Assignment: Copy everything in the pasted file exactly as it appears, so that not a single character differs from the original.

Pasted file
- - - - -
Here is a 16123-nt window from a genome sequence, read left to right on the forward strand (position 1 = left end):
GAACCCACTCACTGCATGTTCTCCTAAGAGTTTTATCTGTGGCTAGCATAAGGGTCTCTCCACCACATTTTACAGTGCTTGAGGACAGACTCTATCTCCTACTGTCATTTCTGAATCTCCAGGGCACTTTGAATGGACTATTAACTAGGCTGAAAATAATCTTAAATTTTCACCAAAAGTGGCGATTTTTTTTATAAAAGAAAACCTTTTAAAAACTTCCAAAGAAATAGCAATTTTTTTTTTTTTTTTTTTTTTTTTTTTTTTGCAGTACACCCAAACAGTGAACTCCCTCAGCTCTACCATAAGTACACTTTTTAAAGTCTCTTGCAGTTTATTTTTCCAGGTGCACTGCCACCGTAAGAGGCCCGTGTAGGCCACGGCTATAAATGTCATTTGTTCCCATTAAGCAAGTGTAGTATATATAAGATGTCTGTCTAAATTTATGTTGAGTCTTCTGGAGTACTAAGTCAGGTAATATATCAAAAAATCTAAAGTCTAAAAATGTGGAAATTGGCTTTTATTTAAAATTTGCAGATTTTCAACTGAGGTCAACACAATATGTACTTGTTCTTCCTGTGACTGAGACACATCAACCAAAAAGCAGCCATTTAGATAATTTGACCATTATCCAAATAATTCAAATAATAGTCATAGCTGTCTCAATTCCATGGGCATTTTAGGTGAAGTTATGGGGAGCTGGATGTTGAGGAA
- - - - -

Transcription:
Here is a 16123-nt window from a genome sequence, read left to right on the forward strand (position 1 = left end):
GAACCCACTCACTGCATGTTCTCCTAAGAGTTTTATCTGTGGCTAGCATAAGGGTCTCTCCACCACATTTTACAGTGCTTGAGGACAGACTCTATCTCCTACTGTCATTTCTGAATCTCCAGGGCACTTTGAATGGACTATTAACTAGGCTGAAAATAATCTTAAATTTTCACCAAAAGTGGCGATTTTTTTTATAAAAGAAAACCTTTTAAAAACTTCCAAAGAAATAGCAATTTTTTTTTTTTTTTTTTTTTTTTTTTTTTTGCAGTACACCCAAACAGTGAACTCCCTCAGCTCTACCATAAGTACACTTTTTAAAGTCTCTTGCAGTTTATTTTTCCAGGTGCACTGCCACCGTAAGAGGCCCGTGTAGGCCACGGCTATAAATGTCATTTGTTCCCATTAAGCAAGTGTAGTATATATAAGATGTCTGTCTAAATTTATGTTGAGTCTTCTGGAGTACTAAGTCAGGTAATATATCAAAAAATCTAAAGTCTAAAAATGTGGAAATTGGCTTTTATTTAAAATTTGCAGATTTTCAACTGAGGTCAACACAATATGTACTTGTTCTTCCTGTGACTGAGACACATCAACCAAAAAGCAGCCATTTAGATAATTTGACCATTATCCAAATAATTCAAATAATAGTCATAGCTGTCTCAATTCCATGGGCATTTTAGGTGAAGTTATGGGGAGCTGGATGTTGAGGAA